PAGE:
4 Reasons I Won't Keep Even $1 Extra in My Savings Account

Many or all of the products here are from our partners that compensate us. It’s how we make money. But our editorial integrity ensures our experts’ opinions aren’t influenced by compensation. Terms may apply to offers listed on this page. APY = Annual Percentage Yield. APYs are subject to change at any time without notice.

KEY POINTS

  • I have some money in a high-yield savings account, but I limit the money I keep in it.
  • I don't want to put more than necessary in there because there are better things to do with the cash.
  • More generous returns and tax benefits are just two of the reasons I put the rest of my money in other accounts.

Keeping extra money in savings may not be the smartest financial move.

Like many people, I have money in savings. In fact, I have several thousand dollars in a high-yield savings account. The money I have in there is for my emergency fund, as well as for big purchases I am saving up for and that I plan to make within the next year or two.

I won't keep more money than I need to in savings, though. In fact, I've calculated the amount needed to accomplish my goals and to be prepared for a rainy day, and I only put that amount of cash in savings and not even $1 more.

It may seem odd not to want to have more money saved, but there are four really good reasons why I keep my account balance as low as I can while still being financially responsible.

1. The money loses ground due to inflation

Savings accounts -- even high-yield ones -- don't pay much interest. That's true even though many accounts have been increasing the rates they pay in recent months as the Federal Reserve has raised the benchmark interest rate.

Our Picks for the Best High-Yield Savings Accounts of 2024

APY
4.25%
Rate info Circle with letter I in it. 4.25% annual percentage yield as of July 18, 2024
Min. to earn
$1
APY
5.10%
Min. to earn
$0
APY
4.50%
Min. to earn
$0.01

Because the return on money in savings is very low, money in these accounts actually loses buying power. If inflation is going up at a rate of 8% or higher (as has been the case recently) and I'm making 2% on my saved money, the cash I have in there will be worth much less in real terms when I go to spend it.

Why would I want to devote more money to an investment that causes me to lose ground?

2. I can earn a much better return by investing

I don't want to keep more money than I absolutely have to in savings because I have better things to do with it. I want to invest it.

I have a brokerage account where I can deposit funds and put them into assets that can earn me much better returns than a savings account ever could. Specifically, I invest a lot of money into an S&P 500 index fund. This is a pretty safe investment that has provided an average 10% annual return over many decades. I would much rather earn 10% than 2% or less.

Now, I know I can't invest my emergency fund or the money I need for purchases in the short term, because an average annual return doesn't mean I'll earn 10% every year. In some years, my investment balance could decline. That's why I only invest money I won't need for at least two to five years -- so I can give it time to grow even if there's a bad year or two.

3. The money is too easily accessible

Another reason I don't like to keep too much in savings is because it's really accessible. The cash is just sitting there, and I could access it quickly without having to sell any investments.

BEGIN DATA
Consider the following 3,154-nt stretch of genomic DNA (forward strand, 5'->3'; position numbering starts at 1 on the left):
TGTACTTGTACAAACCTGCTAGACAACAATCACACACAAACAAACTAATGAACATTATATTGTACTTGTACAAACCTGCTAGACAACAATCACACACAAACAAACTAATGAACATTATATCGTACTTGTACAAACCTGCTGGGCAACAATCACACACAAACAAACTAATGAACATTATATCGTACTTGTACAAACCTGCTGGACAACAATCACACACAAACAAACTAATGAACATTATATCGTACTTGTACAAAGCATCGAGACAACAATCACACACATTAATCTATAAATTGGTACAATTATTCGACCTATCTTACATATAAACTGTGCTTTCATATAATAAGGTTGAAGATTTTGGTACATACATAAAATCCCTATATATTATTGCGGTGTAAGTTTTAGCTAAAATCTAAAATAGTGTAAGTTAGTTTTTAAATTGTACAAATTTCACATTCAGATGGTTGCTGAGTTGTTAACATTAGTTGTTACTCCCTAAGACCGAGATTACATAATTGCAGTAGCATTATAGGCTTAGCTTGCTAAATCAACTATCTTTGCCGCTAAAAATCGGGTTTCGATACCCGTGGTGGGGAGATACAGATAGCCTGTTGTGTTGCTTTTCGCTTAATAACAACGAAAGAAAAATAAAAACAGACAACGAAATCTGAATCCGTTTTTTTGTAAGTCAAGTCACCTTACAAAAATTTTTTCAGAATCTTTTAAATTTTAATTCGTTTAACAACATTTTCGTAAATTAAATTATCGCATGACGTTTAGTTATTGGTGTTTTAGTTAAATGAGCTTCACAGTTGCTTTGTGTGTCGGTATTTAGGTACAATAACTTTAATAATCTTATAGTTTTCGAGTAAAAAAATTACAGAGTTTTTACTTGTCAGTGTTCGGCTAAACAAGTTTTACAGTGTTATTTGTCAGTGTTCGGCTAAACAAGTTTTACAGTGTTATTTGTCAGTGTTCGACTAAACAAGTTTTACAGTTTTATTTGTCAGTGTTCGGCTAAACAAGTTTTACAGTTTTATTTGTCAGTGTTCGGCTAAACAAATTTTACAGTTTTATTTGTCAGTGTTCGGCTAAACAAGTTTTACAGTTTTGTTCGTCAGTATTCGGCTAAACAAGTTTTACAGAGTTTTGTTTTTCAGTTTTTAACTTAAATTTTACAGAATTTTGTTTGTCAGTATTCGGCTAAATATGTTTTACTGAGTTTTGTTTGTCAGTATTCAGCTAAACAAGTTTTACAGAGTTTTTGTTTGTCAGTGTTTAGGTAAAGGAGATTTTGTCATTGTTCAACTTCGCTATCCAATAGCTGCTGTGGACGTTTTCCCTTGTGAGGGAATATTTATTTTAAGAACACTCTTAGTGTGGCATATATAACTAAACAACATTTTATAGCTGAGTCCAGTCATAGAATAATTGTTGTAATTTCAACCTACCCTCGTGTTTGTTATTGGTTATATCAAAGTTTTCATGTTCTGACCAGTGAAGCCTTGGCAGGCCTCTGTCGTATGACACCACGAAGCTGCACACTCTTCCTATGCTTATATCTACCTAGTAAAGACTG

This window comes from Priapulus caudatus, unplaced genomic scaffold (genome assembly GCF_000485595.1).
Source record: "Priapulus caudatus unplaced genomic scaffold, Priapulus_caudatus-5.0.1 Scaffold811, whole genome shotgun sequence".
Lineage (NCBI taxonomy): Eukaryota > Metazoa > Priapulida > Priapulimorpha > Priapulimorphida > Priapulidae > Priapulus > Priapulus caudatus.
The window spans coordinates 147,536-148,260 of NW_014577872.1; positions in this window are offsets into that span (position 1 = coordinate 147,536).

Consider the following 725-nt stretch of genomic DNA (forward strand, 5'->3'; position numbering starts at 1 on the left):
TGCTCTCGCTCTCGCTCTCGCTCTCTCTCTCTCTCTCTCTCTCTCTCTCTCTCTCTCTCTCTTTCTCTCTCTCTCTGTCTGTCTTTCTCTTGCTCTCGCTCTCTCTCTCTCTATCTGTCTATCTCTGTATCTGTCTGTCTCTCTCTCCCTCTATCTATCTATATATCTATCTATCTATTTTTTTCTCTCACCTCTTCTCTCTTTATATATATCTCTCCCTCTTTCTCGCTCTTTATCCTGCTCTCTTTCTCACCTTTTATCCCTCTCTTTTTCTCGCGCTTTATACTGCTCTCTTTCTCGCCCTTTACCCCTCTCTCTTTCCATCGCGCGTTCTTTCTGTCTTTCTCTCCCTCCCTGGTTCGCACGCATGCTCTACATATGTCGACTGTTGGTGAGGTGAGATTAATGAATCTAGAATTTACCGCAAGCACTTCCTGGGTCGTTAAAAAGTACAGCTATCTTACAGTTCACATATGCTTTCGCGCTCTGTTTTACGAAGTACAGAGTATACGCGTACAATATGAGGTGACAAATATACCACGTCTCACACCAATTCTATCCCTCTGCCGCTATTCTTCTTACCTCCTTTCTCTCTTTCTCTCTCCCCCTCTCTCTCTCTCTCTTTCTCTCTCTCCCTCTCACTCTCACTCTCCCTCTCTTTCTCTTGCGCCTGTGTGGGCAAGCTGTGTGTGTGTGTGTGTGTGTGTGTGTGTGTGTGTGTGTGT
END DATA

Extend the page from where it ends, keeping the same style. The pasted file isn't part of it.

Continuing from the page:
While this is a good thing if I need to tap my emergency fund, it's not a good thing because it makes it too easy to justify taking the money out for something that isn't really necessary. I'm much less likely to sell investments and cause my portfolio balance to drop than I am to raid my savings account.

4. I'm not getting any tax benefits for putting money into savings

Finally, when I deposit money into savings, there are no special tax perks for doing so. I would rather invest as much as I can in a 401(k), IRA, or other tax-advantaged plan than put extra cash into savings.

For all of these reasons, my savings account balance is only as big as it needs to be -- and the rest of my money is elsewhere, working harder for me to help grow my wealth.

These savings accounts are FDIC insured and could earn you 14x your bank

Many people are missing out on guaranteed returns as their money languishes in a big bank savings account earning next to no interest. Our picks of the best online savings accounts could earn you 14x the national average savings account rate. Click here to uncover the best-in-class accounts that landed a spot on our short list of the best savings accounts for 2024.

Two of our top online savings account picks:

Rates as of Jul 18, 2024 Ratings Methodology
Advertisement
American Express® High Yield Savings Citizens Access® Savings
Member FDIC. Member FDIC.
Rating image, 4.00 out of 5 stars.
4.00/5 Circle with letter I in it. Our ratings are based on a 5 star scale. 5 stars equals Best. 4 stars equals Excellent. 3 stars equals Good. 2 stars equals Fair. 1 star equals Poor. We want your money to work harder for you. Which is why our ratings are biased toward offers that deliver versatility while cutting out-of-pocket costs.
= Best
= Excellent
= Good
= Fair
= Poor
Rating image, 4.00 out of 5 stars.
4.00/5 Circle with letter I in it. Our ratings are based on a 5 star scale. 5 stars equals Best. 4 stars equals Excellent. 3 stars equals Good. 2 stars equals Fair. 1 star equals Poor. We want your money to work harder for you. Which is why our ratings are biased toward offers that deliver versatility while cutting out-of-pocket costs.
= Best
= Excellent
= Good
= Fair
= Poor

APY: 4.25%

Rate info Circle with letter I in it. 4.25% annual percentage yield as of July 18, 2024

APY: 4.50%

Min. to earn APY: $1

Min. to earn APY: $0.01

Our Research Expert

Related Articles

View All Articles Learn More Link Arrow